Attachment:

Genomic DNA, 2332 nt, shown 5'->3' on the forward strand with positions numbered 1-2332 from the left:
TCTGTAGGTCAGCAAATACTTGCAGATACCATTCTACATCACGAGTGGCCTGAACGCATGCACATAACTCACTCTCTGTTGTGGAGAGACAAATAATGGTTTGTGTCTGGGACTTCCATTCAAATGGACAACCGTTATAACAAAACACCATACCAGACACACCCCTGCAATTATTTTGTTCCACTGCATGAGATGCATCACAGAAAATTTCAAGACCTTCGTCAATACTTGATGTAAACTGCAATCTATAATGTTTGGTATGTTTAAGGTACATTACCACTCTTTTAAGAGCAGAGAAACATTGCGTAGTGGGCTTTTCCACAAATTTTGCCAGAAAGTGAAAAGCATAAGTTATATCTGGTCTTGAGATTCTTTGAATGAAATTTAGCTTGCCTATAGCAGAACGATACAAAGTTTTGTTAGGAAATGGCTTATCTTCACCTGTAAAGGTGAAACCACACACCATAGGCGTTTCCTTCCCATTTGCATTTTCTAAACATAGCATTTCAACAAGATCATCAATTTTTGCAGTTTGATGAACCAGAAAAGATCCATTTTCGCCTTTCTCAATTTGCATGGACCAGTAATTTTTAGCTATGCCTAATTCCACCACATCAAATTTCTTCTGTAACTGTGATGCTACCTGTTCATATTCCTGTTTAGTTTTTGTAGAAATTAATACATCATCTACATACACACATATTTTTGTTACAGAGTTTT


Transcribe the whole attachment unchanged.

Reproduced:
Genomic DNA, 2332 nt, shown 5'->3' on the forward strand with positions numbered 1-2332 from the left:
TCTGTAGGTCAGCAAATACTTGCAGATACCATTCTACATCACGAGTGGCCTGAACGCATGCACATAACTCACTCTCTGTTGTGGAGAGACAAATAATGGTTTGTGTCTGGGACTTCCATTCAAATGGACAACCGTTATAACAAAACACCATACCAGACACACCCCTGCAATTATTTTGTTCCACTGCATGAGATGCATCACAGAAAATTTCAAGACCTTCGTCAATACTTGATGTAAACTGCAATCTATAATGTTTGGTATGTTTAAGGTACATTACCACTCTTTTAAGAGCAGAGAAACATTGCGTAGTGGGCTTTTCCACAAATTTTGCCAGAAAGTGAAAAGCATAAGTTATATCTGGTCTTGAGATTCTTTGAATGAAATTTAGCTTGCCTATAGCAGAACGATACAAAGTTTTGTTAGGAAATGGCTTATCTTCACCTGTAAAGGTGAAACCACACACCATAGGCGTTTCCTTCCCATTTGCATTTTCTAAACATAGCATTTCAACAAGATCATCAATTTTTGCAGTTTGATGAACCAGAAAAGATCCATTTTCGCCTTTCTCAATTTGCATGGACCAGTAATTTTTAGCTATGCCTAATTCCACCACATCAAATTTCTTCTGTAACTGTGATGCTACCTGTTCATATTCCTGTTTAGTTTTTGTAGAAATTAATACATCATCTACATACACACATATTTTTGTTACAGAGTTTT